The same view was reiterated in a subsequent decision of the Supreme Court in State of Madras v. Radio and Electricals 18 S.T.C. 222 (S.C.). While examining the scheme of,, Section 8 (1) and (4) their Lordships observed thus :
If the certificate is defective in that it does not set out all the details, or that it contains false particulars about the order, bill, cash memo., or chalan, or about the number and date of the registration certificate and specifications of goods covered by the certificate of the purchasing dealer, the transaction will not be admitted to concessional rates.
These two decisions would also negative any plausible argument that the non-filling up or the incorrect filling up of the particulars required to be given in the declaration form would constitute a mere irregularity and not an illegality.
9. The result of the foregoing discussions may be summed up thus :
(1) The declaration in Form C must be filed in original.
(2) If, for some reason or other, such declaration form is lost-for which the selling dealer is not responsible-no other evidence is admissible in support of his case that, in fact, the particular goods were sold by the selling dealer to the registered purchasing dealer so as to entitle him to claim exemption.
(3) No evidence is admissible, at the instance of the selling dealer, to show that a particular entry in the declaration form was inadvertently made or wrongly made.
10. A question may arise as to what would happen in a case where a declaration form in Form C is wrongly filled up, in certain particulars, by the purchasing dealer and the selling dealer who had filed the same before the assessing authorities and also before the Tribunal, wants to take return of the same for rectification by the purchasing dealer. In our view, such a course is permissible. As has already been stated, the declaration form is the document of the purchasing dealer and he alone can rectify any mistake found in it. Supposing at the time when the form is filled up the purchasing dealer, through inadvertence, makes certain wrong entries, he is not precluded from correcting the same and putting his initials. If some mistakes in the entries are found out, at a later stage, he can correct the same; there is no prohibition, in law, that he cannot correct his own document at a later stage when the mistake is brought to his notice. It would, therefore, be open to the selling dealer to ask for return of the document and to send it to the purchasing dealer for correction. But this again is subject to a rider. It is always open to the assessing authority to consider whether the steps to rectify the mistake were taken with due diligence and within a reasonable time. That would vary according to the facts and circumstances of each case and no hard and fast rule can be laid down. It is sufficient to say that there may be cases justifying the return of the document to the selling dealer who has produced them, so that he may get it rectified by the purchasing dealer.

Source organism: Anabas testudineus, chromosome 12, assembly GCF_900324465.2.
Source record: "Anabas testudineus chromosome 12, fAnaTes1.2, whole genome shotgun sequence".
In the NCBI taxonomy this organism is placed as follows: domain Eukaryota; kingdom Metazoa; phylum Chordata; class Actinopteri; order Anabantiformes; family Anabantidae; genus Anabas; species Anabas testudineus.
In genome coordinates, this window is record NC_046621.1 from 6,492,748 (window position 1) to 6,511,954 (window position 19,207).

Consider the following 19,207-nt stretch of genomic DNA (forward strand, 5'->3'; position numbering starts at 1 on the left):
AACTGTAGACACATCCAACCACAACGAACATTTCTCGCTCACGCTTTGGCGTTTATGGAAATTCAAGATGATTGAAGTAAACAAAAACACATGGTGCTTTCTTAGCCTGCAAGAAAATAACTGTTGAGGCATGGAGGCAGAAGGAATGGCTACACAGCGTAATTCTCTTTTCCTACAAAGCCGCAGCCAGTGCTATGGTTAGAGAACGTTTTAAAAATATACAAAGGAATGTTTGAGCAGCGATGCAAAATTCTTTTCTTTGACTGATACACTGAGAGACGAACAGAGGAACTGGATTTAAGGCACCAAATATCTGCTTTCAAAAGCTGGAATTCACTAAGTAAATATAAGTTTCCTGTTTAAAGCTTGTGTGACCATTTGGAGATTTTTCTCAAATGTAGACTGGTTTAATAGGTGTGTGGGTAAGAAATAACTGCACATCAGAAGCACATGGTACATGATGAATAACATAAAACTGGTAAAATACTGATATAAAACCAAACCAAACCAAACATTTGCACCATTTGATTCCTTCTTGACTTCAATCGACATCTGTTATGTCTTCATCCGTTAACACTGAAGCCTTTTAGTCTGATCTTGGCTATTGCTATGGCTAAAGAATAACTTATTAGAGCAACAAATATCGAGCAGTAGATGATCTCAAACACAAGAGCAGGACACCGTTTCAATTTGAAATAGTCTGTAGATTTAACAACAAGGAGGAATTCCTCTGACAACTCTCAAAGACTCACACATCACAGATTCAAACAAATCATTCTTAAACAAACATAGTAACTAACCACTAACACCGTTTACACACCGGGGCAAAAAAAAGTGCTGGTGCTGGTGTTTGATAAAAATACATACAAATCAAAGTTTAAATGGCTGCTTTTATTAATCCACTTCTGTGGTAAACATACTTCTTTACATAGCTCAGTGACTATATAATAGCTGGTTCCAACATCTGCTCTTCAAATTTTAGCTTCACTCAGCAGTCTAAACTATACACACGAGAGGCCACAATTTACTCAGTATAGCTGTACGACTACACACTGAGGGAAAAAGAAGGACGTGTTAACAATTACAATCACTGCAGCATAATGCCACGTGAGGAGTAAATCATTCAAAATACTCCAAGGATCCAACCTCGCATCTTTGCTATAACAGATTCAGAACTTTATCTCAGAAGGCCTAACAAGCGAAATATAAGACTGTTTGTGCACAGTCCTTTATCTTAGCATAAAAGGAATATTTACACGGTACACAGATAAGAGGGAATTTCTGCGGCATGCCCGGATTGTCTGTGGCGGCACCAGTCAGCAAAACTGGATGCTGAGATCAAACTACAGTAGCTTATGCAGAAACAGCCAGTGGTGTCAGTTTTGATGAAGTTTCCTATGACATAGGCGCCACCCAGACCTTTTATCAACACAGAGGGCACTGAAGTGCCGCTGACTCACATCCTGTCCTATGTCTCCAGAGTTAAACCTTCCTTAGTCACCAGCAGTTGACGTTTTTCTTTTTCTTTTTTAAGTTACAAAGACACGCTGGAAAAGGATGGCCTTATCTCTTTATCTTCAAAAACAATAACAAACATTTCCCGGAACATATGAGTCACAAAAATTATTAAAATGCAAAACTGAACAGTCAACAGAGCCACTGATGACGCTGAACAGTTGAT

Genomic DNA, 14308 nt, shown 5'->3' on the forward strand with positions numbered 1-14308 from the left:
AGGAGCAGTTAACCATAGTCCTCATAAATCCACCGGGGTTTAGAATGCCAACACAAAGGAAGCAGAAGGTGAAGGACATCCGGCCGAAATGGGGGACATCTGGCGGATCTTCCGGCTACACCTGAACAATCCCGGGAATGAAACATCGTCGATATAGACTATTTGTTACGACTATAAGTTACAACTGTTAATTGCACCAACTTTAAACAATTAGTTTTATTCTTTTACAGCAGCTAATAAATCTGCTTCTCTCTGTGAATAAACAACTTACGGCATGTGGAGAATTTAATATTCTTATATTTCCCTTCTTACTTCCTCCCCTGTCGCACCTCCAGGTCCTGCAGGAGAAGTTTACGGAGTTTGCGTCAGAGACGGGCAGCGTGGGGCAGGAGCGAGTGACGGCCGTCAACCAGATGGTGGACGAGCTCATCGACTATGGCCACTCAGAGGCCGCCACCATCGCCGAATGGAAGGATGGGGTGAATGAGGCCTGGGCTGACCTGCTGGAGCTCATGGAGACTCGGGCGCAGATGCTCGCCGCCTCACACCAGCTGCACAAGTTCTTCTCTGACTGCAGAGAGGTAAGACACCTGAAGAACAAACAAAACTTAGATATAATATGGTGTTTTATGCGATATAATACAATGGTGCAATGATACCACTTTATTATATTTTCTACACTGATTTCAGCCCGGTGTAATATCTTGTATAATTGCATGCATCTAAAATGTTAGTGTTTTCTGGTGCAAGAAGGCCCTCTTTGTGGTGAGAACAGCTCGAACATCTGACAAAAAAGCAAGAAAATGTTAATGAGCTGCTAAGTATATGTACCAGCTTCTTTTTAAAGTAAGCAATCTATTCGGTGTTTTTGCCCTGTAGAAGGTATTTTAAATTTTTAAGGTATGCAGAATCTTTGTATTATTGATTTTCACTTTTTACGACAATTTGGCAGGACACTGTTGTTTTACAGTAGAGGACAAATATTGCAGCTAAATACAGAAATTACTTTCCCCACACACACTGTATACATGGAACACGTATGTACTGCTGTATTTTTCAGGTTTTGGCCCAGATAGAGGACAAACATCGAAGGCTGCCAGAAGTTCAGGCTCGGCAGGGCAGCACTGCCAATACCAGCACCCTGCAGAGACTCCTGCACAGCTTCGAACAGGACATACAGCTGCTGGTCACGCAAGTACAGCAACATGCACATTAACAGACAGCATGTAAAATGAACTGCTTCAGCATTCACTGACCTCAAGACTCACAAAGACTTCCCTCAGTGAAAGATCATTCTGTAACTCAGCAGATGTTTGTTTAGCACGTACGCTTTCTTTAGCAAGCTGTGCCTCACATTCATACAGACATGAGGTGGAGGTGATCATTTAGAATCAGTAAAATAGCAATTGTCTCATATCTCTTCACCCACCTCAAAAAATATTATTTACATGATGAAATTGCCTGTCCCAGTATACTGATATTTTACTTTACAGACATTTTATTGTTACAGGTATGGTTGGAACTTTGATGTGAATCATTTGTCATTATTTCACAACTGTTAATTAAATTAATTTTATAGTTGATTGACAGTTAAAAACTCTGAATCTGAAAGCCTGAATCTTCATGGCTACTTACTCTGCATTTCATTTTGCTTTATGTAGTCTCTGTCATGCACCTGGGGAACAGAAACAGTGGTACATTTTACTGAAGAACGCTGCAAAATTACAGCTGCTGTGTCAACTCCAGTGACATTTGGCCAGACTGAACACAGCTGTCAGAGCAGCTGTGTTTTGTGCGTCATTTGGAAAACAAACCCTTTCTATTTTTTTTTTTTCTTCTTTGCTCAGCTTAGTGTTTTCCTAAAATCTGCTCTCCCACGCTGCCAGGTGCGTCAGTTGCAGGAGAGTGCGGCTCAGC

11. On the aforesaid analysis, we are of opinion that the view taken by the Tribunal is wrong. The questions referred to us are answered in the negative.
12. It is unnecessary for us to say as to what the Tribunal should do after getting the answers to this reference. The position has been clearly stated in E. Aswathiah v. Income-tax Commissioner, Mysore  66 I.T.R. 478 (S.C.). The following observations in paragraph 9 of the judgment may be quoted in this connection :
Section 66(5) of the Indian Income-tax Act, 1922, requires the Tribunal on receiving a copy of the judgment of the High Court to pass such orders as are necessary to dispose of the case conformably to such judgment. This clearly imposes an obligation upon the Tribunal to dispose of the appeal in the light of and conformably with, the judgment of the High Court. Before the Tribunal passes an order disposing of the appeal, there would normally be a hearing. The scope of the hearing must of course depend upon the nature of the order passed by the High Court. If the High Court has agreed with the view of the Tribunal, the appeal may be disposed of by a formal order : if the High Court disagrees with the Tribunal on a question of law, the Tribunal must modify its order in the light of the order of the High Court: if the High Court has held that the judgment of the Tribunal is vitiated, because it is based on no evidence or that it proceeds upon conjectures, speculation or suspicion, or has been delivered after a trial contrary to the rules of natural justice, the Tribunal would be under a duty to dispose of the case conformably with the opinion of the High Court and on the merits of the dispute. In all cases, however, opportunity must be afforded to the parties of being heard.
Section 66(5) of the Income-tax Act in relation to which the aforesaid observations were made corresponds to Section 24(5) of the Orissa Sales Tax Act and as such they are fully applicable here.
13. In the result the reference is accepted and the questions are answered in the negative. In the circumstances, there will be no order as to costs.
S. Acharya, J.